Information for Child Care ProvidersUpdated: 4/30/09
CDC has identified cases of swine influenza A (H1N1) virus infection in people from several states including California, Kansas, Texas, New York and Ohio. CDC is working with local and state health agencies to investigate these cases. It has been determined that this virus is spreading from human to human.
Mexico has reported increased levels of respiratory disease including reports of severe pneumonia cases and deaths. The swine influenza viruses identified by CDC from cases in Mexico are similar to swine influenza viruses from patients in the United States, however the limited number of patients identified thus far in the US have not been severe, with only one hospitalized person.
However, the CDC is concerned about these cases in the United States and the World Health Organization are concerned about continued spread of this new virus. Right now, there is no vaccine for this new virus and the current seasonal influenza is thought to be unlikely to provide protection against this new strain.
Child care providers in community based child care programs in all settings including both center-based and family child care programs should:
- Review their plans for responding to a pandemic. Make sure that they are up to date and that parents know what they are.
- Remind parents and enforce policies for having ill children stay at home during their illness. In most areas, children with mild respiratory illnesses including allergies should be allowed to attend child care as long they are able to participate comfortably and their care does not result in a greater need for care than the staff can provide without compromising the health and safety of the other children (Caring for Our Children- Standard 3.065). Children with symptoms of an influenza-like illness should not come to school. Symptom of swine influenza include fever, cough, sore throat, body aches, headache, chills, fatigue, and, in some cases diarrhea. The child's health care provider will determine whether influenza testing is needed and when the child can return to child care.
- Remind workers not to come to work while if they have an influenza like illness. They should consult their health care provider to determine whether influenza testing is needed.
- Health departments in areas affected by the swine flu outbreak may recommend more rigid exclusion policies so providers will need to stay informed on what is happening in their communities.
- Child with influenza may be infectious for up to 10 days after illness onset with influenza while adults are generally infectious for 5-7 days. If a child has been confirmed to have swine influenza, then seek the advice of the child's health provider and the health department about when the child can return to the child care program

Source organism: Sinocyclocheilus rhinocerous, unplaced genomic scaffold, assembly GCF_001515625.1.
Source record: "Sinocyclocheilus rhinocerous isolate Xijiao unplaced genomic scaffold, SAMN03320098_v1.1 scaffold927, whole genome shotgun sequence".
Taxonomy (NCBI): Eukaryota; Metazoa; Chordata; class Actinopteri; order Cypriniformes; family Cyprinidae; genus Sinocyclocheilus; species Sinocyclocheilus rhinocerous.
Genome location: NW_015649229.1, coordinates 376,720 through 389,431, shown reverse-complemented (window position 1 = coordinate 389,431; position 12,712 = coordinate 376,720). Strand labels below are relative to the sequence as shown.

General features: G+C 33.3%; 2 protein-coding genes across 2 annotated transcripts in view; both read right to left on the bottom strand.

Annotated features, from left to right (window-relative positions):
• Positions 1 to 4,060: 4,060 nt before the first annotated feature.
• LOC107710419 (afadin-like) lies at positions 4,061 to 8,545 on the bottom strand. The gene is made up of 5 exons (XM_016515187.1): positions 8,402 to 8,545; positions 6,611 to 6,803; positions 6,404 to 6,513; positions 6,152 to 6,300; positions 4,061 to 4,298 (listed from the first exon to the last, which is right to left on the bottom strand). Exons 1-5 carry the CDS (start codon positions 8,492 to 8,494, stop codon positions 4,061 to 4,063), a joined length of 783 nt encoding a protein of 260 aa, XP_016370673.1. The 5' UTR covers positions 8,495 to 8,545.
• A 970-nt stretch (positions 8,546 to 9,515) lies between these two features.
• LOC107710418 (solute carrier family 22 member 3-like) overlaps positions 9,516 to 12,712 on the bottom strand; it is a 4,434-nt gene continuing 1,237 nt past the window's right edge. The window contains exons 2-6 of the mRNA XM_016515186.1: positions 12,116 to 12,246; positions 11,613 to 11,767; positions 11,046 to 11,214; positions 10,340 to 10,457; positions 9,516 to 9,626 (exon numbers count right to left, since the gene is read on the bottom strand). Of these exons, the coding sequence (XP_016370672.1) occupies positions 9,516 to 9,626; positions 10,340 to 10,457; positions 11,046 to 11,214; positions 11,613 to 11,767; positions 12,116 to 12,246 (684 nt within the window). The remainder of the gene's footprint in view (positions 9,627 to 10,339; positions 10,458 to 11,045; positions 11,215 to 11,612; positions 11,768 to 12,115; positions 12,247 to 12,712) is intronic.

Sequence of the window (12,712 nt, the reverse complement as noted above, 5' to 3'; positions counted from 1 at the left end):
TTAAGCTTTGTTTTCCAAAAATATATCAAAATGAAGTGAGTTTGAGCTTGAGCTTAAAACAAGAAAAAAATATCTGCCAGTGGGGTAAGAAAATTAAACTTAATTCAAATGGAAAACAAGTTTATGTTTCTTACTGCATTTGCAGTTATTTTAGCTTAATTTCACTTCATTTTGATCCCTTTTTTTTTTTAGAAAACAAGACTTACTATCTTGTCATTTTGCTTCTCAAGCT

- Be familiar with local/state plans for child care in the event of a mild or severe pandemic. This information may be available from state or local health authorities, child care licensing agencies or resource and referral agencies. If these plans do not include specific approaches to communicate with and handle situations in child care, do what you can to advocate for updating the plans.
- Develop and implement a system to track illness and absence due to illness among children and staff if one is not already in place. The system should be simple and easy to maintain but should record the number of persons with various illnesses (e.g. respiratory, diarrhea, rash) by day or at least by week. (see Caring for Our Children Standards 3.001 and 3.002 for information on how to do this (http://nrckids.org/CFOC/PDFVersion/Chapter%203.pdf- page 2)
- Review and implement CDC Guidelines and Recommendations for Preventing the Spread of Influenza (the Flu) in Child Care Settings: Guidance for Administrators, Care Providers, and Other Staff, (http://www.cdc.gov/flu/professionals/infectioncontrol/childcaresettings.htm)
- Make sure staff are familiar with the above guidelines and that they are being followed in your program. Remind child care staff to clean/disinfect frequently touched surfaces within the facility.
- Provide information to parents on steps that they could take to prevent flu. (See attached fact sheet that could be distributed to each parent or posted on a door to the facilities with providers calling attention to the posted fact sheet).
- Monitor the postings on the CDC web site about this virus (www.cdc.gov/swineflu) and information from state or local health departments to see if child care facilities should begin preparing for possible closure or changes in operation.
- Work with parents to consult the child's health provider if you have questions about a child with a respiratory illness or if you suspect a child might have influenza. Contact your child care health consultant or local public health department if you need help to make decisions promptly that affect the children as a group
Child care and preschool programs can help protect the health of their staff and the children and families they serve by calling attention to the every day preventive actions that parents can initiate to protect their children. (Please consider posting or distributing the attached message in your child care facility).
More information on preventing the spread of influenza can be found at: http://www.pandemicflu.gov/plan/school/preschool.html. For generic information on disaster preparedness, see NACCRRA's web site http://www.naccrra.org/for_parents/coping/disaster.php
Additional generic planning information for child care programs and schools, including examples of state and local plans, can be found on the Department of Education's website at: http://www.ed.gov/admins/lead/safety/emergencyplan/pandemic/index.html.
Note: Conditions and situations are rapidly changing and these recommendations may change over time.